Haiti: Chi Alpha Christian Fellowship

Dawn Martinez

What organization did you volunteer with, and where were you located?

I participated on a mission trip with Chi Alpha Christian Fellowship. We served in Fond Doux, Haiti for sixteen days.

 

Why did you choose to volunteer with Chi Alpha?

I have been a part of Chi Alpha Christian Fellowship for two years and I have been passionate about going on mission trips since I was in high school. Haiti is the poorest country in the Western Hemisphere. Our organization has been serving in Fond Doux, Haiti for over ten years, and we dedicate our time to improving the community and serving the children of the local children’s orphanage. We stay and volunteer in the community while also feeding and building relationships with many families and orphan children. Our mission is to tell them about God, show them love and compassion through spending time with them, playing games, feeding them, and distributing clothing.

 

How did your experience influence you? What knowledge or insights did you gain during your time of service?

I was very touched by the humility and needs of the people. It is common for families and small children to go without food for many days, and for illnesses to last longer than they should. With a tremendous lack of employment and money to spend, people go untreated, don’t eat, and children don’t attend school. Many of the people I met had nothing, yet were willing to serve us and make us feel welcome. Their love and appreciation for us was very present throughout our visit. Our arrival brought a lot of joy to the children and their families because when we were there they knew they are going to be blessed. They could stay up past their usual bed time playing, have a snack to eat every day, participate in playing Bingo and win a prize, go to the beach, have a new piece of wardrobe, or even be able to attend school. This experience helped me learn that it’s not about what you can take to give, it’s about your time and your investment to get to know people, spend time with them, learn how they live, and give them hope.

 

Did you experience any culture shock during your volunteering?

While in Haiti, I learned that the people of Fond Doux continuously and passionately worship God in the midst of their desperation. They don’t have anything at all, but speak in the most humble ways, thanking God for life, fighting to keep living, not help themselves but helping each other, and to live in the moment. They don’t live a fast paced life, or plan out their week, they live day by day and strengthen each other by caring for one another. They are poor, but they are not ashamed of it. They make the most of their situation through being innovative with what they have and where they live – this is what I appreciated most.

 

What was a typical day like for you?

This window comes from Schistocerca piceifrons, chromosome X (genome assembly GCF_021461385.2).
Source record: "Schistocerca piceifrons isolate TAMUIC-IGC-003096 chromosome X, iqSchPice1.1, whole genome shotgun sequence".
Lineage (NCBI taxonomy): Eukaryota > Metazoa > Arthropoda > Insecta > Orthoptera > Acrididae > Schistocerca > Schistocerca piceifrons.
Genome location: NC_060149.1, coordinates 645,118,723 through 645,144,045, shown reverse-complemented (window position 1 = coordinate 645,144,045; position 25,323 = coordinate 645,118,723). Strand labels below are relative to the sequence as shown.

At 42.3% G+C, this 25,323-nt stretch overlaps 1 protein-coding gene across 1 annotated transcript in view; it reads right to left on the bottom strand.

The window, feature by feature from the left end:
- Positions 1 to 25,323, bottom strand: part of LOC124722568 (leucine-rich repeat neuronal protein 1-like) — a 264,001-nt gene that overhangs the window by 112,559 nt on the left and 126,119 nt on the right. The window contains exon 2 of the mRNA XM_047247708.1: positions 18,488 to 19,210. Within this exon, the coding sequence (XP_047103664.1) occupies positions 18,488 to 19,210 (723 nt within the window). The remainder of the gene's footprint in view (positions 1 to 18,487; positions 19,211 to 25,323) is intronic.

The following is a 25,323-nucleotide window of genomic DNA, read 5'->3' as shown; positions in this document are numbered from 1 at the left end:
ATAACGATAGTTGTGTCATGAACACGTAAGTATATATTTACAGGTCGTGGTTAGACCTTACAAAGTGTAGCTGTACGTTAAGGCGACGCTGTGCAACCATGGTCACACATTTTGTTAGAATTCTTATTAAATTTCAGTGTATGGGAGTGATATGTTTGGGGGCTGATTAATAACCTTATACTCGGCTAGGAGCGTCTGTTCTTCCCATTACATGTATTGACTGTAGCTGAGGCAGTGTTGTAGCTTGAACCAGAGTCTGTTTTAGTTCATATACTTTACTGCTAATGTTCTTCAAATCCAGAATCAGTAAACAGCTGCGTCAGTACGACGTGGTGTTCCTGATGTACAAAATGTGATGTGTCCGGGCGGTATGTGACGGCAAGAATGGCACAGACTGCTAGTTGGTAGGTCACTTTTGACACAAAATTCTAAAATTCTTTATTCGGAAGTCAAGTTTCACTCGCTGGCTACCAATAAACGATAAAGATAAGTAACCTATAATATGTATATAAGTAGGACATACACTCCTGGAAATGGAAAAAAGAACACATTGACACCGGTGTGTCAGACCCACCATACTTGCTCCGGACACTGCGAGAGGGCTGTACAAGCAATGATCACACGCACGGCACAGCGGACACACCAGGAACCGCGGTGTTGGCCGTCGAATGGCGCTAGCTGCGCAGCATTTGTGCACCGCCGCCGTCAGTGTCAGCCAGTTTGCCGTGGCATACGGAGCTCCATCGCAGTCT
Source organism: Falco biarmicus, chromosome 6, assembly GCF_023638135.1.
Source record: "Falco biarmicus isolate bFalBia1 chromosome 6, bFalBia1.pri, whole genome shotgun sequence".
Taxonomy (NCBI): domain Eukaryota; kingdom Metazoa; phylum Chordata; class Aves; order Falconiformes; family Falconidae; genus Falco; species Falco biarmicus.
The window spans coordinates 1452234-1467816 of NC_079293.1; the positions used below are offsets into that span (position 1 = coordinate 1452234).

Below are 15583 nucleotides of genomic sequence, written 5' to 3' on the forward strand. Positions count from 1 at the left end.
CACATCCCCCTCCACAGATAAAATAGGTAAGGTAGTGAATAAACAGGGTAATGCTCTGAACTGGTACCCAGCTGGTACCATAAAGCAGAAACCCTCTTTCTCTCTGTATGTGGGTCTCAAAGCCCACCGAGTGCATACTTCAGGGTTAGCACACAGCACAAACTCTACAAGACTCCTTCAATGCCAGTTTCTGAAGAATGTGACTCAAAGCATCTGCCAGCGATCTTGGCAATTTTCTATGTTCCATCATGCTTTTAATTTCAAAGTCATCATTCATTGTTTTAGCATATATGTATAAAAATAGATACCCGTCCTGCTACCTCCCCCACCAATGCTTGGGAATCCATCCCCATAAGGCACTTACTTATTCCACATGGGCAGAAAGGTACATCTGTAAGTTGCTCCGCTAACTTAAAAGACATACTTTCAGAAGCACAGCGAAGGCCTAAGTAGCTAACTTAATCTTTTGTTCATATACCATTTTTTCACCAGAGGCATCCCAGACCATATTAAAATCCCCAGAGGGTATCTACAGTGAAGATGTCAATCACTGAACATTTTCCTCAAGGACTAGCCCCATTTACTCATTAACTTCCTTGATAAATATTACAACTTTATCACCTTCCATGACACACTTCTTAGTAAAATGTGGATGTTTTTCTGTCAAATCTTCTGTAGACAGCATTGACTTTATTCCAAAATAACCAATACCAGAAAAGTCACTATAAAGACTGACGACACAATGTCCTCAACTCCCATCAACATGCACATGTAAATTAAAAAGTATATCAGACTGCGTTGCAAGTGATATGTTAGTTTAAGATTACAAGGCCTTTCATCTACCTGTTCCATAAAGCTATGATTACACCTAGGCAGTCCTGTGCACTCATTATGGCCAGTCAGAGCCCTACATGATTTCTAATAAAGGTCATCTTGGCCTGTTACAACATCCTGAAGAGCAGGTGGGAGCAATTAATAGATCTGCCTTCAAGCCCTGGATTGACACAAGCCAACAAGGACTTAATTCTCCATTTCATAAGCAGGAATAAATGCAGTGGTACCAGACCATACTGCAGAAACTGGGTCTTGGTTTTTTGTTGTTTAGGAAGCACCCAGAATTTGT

My typical day would be to wake up at 10am, set the table and have breakfast, receive the agenda for the day, have devotional (where we pray and worship and reflect on the trip). Afterward, around 1pm we would split up and do different things. Some of us would stay at the home and play and color with the kids, others would go and do prayer walks where we would visit families in their huts, talk to them, and pray for their needs. And some would go and do a project like help rebuild the community’s chicken coop, sort or distribute clothes, or visit sick people and give them medicine. Afterward, we would freshen up and set the table for dinner at 5pm. During dinner, we have a special guest sit with us at the table. We would have small kids who haven’t eaten sit with us, some teens, pastors, people who run the orphanage, and our helpers who help us with our supplies and transportation. After dinner, we would go to a church service and minister there. Some services were just down the hill, others were down the highway, and others were across the valley. At those services we would give testimonies (short speeches to give encouragement and motivation), there would be a speaker who preached about the Bible, then we would pray for them. When we got home, which was usually around 9pm, we would give feedback on the service, and afterward we would break up into teams and prepare a snack. Our teams would rotate each night but we would prepare tuna or pb&j sandwiches, cookies, oatmeal, mac and cheese, or ramen noodles. We would get about 100 people (children and adults) at the house that we would feed. While we cook and distribute snacks, other members who weren’t on snack duty played cards with the kids, played games, had conversations, or were up on the roof looking up at the night sky. Snack duty would finish by 10:30pm, then afterward those who were on snack duty would clean up and later join with the other members and spend time with whoever was still at the house. Our generator would turn off at 1am so it would be pitch black. We’d then take out our flashlights, and continue our activities. Most of us would go outside since it was cooler and the night was lit up with stars. Then people would go home and call it a day at about 2 or 3 am. And we would start the day over again the next day.

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